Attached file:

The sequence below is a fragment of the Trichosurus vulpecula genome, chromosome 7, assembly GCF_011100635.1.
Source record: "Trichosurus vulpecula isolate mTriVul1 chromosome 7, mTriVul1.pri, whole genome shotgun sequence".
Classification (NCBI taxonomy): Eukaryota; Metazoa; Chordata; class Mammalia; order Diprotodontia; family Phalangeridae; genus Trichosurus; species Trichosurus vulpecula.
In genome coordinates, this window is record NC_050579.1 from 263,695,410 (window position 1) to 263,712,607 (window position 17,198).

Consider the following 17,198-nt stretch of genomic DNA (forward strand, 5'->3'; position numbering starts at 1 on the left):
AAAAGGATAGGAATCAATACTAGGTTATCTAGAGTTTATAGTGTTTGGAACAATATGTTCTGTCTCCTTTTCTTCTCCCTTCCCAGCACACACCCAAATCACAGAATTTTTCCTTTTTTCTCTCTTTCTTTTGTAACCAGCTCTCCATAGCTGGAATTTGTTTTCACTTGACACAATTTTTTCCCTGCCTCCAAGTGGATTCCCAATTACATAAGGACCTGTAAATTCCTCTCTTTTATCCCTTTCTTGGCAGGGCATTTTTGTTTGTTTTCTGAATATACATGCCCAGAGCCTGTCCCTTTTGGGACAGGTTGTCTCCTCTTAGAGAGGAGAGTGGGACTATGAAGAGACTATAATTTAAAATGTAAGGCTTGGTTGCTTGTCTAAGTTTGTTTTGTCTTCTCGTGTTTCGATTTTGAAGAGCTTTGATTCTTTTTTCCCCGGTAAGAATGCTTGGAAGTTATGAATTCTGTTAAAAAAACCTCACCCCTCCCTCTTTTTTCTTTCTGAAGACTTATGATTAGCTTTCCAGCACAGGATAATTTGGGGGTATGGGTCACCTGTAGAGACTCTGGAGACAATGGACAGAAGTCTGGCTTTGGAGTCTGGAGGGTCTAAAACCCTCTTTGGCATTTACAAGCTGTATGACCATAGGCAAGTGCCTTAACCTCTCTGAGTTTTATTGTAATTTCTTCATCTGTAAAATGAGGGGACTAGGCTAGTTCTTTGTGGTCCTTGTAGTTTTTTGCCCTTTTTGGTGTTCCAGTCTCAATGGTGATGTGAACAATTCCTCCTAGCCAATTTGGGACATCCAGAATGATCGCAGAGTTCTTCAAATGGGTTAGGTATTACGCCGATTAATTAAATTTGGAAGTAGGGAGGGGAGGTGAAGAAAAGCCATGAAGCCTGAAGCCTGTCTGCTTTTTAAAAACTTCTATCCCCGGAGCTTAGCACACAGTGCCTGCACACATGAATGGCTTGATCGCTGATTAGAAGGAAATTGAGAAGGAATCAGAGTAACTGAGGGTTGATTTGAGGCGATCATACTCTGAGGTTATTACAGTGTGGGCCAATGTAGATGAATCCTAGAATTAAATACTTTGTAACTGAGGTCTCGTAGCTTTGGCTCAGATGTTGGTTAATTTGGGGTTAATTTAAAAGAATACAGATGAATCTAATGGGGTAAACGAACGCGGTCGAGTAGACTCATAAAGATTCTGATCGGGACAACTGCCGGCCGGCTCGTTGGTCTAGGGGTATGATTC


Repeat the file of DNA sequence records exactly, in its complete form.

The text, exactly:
The sequence below is a fragment of the Trichosurus vulpecula genome, chromosome 7, assembly GCF_011100635.1.
Source record: "Trichosurus vulpecula isolate mTriVul1 chromosome 7, mTriVul1.pri, whole genome shotgun sequence".
Classification (NCBI taxonomy): Eukaryota; Metazoa; Chordata; class Mammalia; order Diprotodontia; family Phalangeridae; genus Trichosurus; species Trichosurus vulpecula.
In genome coordinates, this window is record NC_050579.1 from 263,695,410 (window position 1) to 263,712,607 (window position 17,198).

Consider the following 17,198-nt stretch of genomic DNA (forward strand, 5'->3'; position numbering starts at 1 on the left):
AAAAGGATAGGAATCAATACTAGGTTATCTAGAGTTTATAGTGTTTGGAACAATATGTTCTGTCTCCTTTTCTTCTCCCTTCCCAGCACACACCCAAATCACAGAATTTTTCCTTTTTTCTCTCTTTCTTTTGTAACCAGCTCTCCATAGCTGGAATTTGTTTTCACTTGACACAATTTTTTCCCTGCCTCCAAGTGGATTCCCAATTACATAAGGACCTGTAAATTCCTCTCTTTTATCCCTTTCTTGGCAGGGCATTTTTGTTTGTTTTCTGAATATACATGCCCAGAGCCTGTCCCTTTTGGGACAGGTTGTCTCCTCTTAGAGAGGAGAGTGGGACTATGAAGAGACTATAATTTAAAATGTAAGGCTTGGTTGCTTGTCTAAGTTTGTTTTGTCTTCTCGTGTTTCGATTTTGAAGAGCTTTGATTCTTTTTTCCCCGGTAAGAATGCTTGGAAGTTATGAATTCTGTTAAAAAAACCTCACCCCTCCCTCTTTTTTCTTTCTGAAGACTTATGATTAGCTTTCCAGCACAGGATAATTTGGGGGTATGGGTCACCTGTAGAGACTCTGGAGACAATGGACAGAAGTCTGGCTTTGGAGTCTGGAGGGTCTAAAACCCTCTTTGGCATTTACAAGCTGTATGACCATAGGCAAGTGCCTTAACCTCTCTGAGTTTTATTGTAATTTCTTCATCTGTAAAATGAGGGGACTAGGCTAGTTCTTTGTGGTCCTTGTAGTTTTTTGCCCTTTTTGGTGTTCCAGTCTCAATGGTGATGTGAACAATTCCTCCTAGCCAATTTGGGACATCCAGAATGATCGCAGAGTTCTTCAAATGGGTTAGGTATTACGCCGATTAATTAAATTTGGAAGTAGGGAGGGGAGGTGAAGAAAAGCCATGAAGCCTGAAGCCTGTCTGCTTTTTAAAAACTTCTATCCCCGGAGCTTAGCACACAGTGCCTGCACACATGAATGGCTTGATCGCTGATTAGAAGGAAATTGAGAAGGAATCAGAGTAACTGAGGGTTGATTTGAGGCGATCATACTCTGAGGTTATTACAGTGTGGGCCAATGTAGATGAATCCTAGAATTAAATACTTTGTAACTGAGGTCTCGTAGCTTTGGCTCAGATGTTGGTTAATTTGGGGTTAATTTAAAAGAATACAGATGAATCTAATGGGGTAAACGAACGCGGTCGAGTAGACTCATAAAGATTCTGATCGGGACAACTGCCGGCCGGCTCGTTGGTCTAGGGGTATGATTC